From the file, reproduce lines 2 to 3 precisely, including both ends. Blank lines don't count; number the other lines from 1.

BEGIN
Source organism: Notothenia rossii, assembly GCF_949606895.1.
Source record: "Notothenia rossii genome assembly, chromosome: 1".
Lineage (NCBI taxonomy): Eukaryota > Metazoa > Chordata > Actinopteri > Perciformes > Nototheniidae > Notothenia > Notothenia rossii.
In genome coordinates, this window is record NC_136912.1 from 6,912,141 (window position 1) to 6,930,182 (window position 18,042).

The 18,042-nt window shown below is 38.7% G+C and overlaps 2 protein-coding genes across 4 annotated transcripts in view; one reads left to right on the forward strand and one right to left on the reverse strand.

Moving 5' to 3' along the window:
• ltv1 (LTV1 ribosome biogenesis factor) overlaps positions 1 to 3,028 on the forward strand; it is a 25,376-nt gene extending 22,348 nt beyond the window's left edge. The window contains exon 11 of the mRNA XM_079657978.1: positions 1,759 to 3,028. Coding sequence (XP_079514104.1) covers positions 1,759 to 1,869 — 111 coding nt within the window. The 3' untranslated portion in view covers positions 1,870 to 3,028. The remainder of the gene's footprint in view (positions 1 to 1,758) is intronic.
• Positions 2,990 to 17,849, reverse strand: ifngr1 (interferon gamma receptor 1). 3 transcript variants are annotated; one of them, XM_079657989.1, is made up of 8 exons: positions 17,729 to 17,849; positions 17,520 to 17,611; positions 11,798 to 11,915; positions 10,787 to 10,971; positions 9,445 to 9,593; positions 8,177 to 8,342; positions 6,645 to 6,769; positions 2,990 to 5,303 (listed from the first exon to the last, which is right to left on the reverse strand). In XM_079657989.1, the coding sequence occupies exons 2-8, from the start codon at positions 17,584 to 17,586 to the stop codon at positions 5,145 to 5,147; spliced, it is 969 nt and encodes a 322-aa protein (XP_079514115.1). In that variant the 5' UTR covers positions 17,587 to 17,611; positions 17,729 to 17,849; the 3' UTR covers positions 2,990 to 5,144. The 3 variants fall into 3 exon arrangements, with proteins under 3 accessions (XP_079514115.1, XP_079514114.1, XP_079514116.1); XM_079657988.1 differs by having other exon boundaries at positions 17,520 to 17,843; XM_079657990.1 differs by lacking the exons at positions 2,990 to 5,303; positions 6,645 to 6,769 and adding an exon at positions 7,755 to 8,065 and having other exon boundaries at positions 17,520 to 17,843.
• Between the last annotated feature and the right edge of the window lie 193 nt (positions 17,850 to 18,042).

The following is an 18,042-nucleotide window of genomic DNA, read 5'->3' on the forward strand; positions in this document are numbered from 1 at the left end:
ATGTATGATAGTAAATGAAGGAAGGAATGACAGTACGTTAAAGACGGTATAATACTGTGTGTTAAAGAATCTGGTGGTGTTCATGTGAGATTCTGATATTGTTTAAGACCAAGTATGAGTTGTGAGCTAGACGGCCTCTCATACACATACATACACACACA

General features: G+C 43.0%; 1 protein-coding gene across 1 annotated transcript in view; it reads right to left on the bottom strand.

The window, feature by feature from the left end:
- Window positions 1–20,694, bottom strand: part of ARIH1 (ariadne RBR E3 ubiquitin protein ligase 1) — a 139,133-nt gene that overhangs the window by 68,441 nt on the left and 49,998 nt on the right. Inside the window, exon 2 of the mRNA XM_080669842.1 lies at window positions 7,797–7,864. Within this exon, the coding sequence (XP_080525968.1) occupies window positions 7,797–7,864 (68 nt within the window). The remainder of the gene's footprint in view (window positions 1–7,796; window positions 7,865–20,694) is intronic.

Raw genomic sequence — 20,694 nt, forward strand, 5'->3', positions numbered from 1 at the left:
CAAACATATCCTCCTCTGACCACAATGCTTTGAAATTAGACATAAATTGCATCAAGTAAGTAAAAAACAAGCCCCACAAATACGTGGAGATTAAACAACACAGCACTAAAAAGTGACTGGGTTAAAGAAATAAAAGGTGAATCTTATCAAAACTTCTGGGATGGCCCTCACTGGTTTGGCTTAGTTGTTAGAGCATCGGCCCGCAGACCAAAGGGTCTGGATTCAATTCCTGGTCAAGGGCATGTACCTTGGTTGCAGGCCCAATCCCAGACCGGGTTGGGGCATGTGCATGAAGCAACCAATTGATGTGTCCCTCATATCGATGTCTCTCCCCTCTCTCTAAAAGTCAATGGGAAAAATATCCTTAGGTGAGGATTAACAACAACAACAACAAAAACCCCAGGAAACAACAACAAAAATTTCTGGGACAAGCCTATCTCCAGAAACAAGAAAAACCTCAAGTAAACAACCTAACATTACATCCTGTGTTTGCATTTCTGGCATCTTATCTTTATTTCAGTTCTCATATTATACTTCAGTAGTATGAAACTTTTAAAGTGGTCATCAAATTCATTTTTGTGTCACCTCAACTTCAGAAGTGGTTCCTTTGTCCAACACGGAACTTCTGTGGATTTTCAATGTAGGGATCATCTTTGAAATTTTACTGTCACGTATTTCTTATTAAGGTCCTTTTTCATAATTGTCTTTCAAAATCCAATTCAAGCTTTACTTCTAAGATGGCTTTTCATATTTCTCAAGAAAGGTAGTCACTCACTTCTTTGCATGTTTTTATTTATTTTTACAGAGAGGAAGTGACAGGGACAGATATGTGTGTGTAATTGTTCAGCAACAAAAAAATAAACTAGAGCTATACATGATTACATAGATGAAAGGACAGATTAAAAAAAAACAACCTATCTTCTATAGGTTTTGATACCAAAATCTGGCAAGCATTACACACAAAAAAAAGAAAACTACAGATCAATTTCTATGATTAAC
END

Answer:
Source record: "Notothenia rossii genome assembly, chromosome: 1".
Lineage (NCBI taxonomy): Eukaryota > Metazoa > Chordata > Actinopteri > Perciformes > Nototheniidae > Notothenia > Notothenia rossii.